When we think of the largest living things in the world, we probably think of blue whales or redwood trees. Another giant is Pando, a 12,000-year-old quaking aspen grove that is completely connected underground and covers 106 acres in Utah. There are 47,000 trees, all clones, comprising one organism. Development is currently shrinking the grove, though, and author Fox helps kids to understand the dangers. The paintings that fill each page shimmer in pale yellow and gold, brown and green. Back matter includes photographs, a glossary, a bibliography, and suggestions about how children can help preserve this natural wonder.

The Message: The Extraordinary Journey of an Ordinary Text Message, written and illustrated by Michael Emberley

A young boy in Australia sends a text to his mom, who is on a trip to Ireland. Click, click, click, tap! And it’s off. Where does it go, and how does it get from one phone to another across the earth in just seconds? This is a phenomenally informative and child-friendly book that taught me so much! I really thought that text messages went from cell tower to cell tower, but the answer is much more complicated than that. Emberley also shows how our brains interpret writing and how our hands interact with glass screens. Although it is in picture book format with full-page color illustrations, this title is on a mid- to upper-elementary level with details about glass fibers in the ocean and salt channels in the body. The inside back cover offers even more information, along with suggested books and websites for further exploration. Fantastic.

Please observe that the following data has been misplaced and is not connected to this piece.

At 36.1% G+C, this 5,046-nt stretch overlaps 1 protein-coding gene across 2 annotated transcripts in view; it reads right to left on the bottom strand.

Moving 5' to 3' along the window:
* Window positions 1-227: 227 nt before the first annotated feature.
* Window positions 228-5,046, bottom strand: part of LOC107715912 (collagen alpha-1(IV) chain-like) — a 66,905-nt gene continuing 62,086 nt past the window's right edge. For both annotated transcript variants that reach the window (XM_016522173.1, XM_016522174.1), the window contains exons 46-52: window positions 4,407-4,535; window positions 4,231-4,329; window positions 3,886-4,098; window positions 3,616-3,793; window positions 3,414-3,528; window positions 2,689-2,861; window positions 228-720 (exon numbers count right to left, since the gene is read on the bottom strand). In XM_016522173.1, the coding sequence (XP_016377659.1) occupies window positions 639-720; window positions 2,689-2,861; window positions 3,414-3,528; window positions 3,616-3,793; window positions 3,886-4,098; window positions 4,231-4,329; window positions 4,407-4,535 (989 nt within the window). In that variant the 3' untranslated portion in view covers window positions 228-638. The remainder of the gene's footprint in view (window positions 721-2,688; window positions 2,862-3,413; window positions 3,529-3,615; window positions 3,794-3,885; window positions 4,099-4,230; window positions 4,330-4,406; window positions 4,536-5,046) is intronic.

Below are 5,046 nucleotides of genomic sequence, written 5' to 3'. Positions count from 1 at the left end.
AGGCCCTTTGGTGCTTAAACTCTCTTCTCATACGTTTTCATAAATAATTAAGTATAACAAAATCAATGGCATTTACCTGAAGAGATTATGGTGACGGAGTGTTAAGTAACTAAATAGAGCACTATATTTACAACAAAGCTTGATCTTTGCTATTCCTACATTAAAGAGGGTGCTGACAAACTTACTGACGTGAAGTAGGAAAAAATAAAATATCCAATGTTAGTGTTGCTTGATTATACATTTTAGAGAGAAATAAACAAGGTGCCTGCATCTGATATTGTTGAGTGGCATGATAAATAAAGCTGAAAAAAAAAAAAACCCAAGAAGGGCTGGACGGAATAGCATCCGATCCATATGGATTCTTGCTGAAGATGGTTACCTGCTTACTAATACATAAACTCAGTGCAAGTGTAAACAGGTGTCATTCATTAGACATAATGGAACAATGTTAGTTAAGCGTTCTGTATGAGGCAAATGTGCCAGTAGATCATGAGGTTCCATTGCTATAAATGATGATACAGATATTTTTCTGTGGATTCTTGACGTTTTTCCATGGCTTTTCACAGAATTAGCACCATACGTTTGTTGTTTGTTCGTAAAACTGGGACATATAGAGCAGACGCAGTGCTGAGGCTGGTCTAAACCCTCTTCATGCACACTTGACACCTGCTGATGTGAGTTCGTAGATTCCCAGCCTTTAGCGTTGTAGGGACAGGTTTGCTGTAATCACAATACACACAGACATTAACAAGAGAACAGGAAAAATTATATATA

Inside In: X-Rays of Nature’s Hidden World, by Jan Paul Schutten. Photography by Arie van ‘t Riet

Who would think of x-rays as fine art? Arie van ‘t Riet was able take home an old x-ray machine from the hospital where he worked, and he spent years perfecting his images of objects as hard as a turtle shell and as soft as a flower petal. He sometimes flipped the image so that the bones were dark and the soft tissue was light or transparent. He staged them against various backgrounds: black, white, or colorful. The animals came to him as roadkill or friends’ dead pets, which sounds repugnant, but in this way, he was able to gather specimens of all kinds of animals without harming anything. Author Schutten has gathered the animals into classifications and added explanations and descriptions that elevate these pictures into a fascinating educational experience. This title is on a higher level than the two books reviewed above, probably upper elementary through early teen, because of the scientific nature of the text. However, younger siblings will be absorbed in the eerie beauty of the x-rays. Schutten begins with mollusks and arthropods, such as scorpions and bumblebees, and ends with mammals, including a hedgehog and a squirrel monkey. Back matter includes a story about the inventor of the x-ray machine and an extensive index. Unique.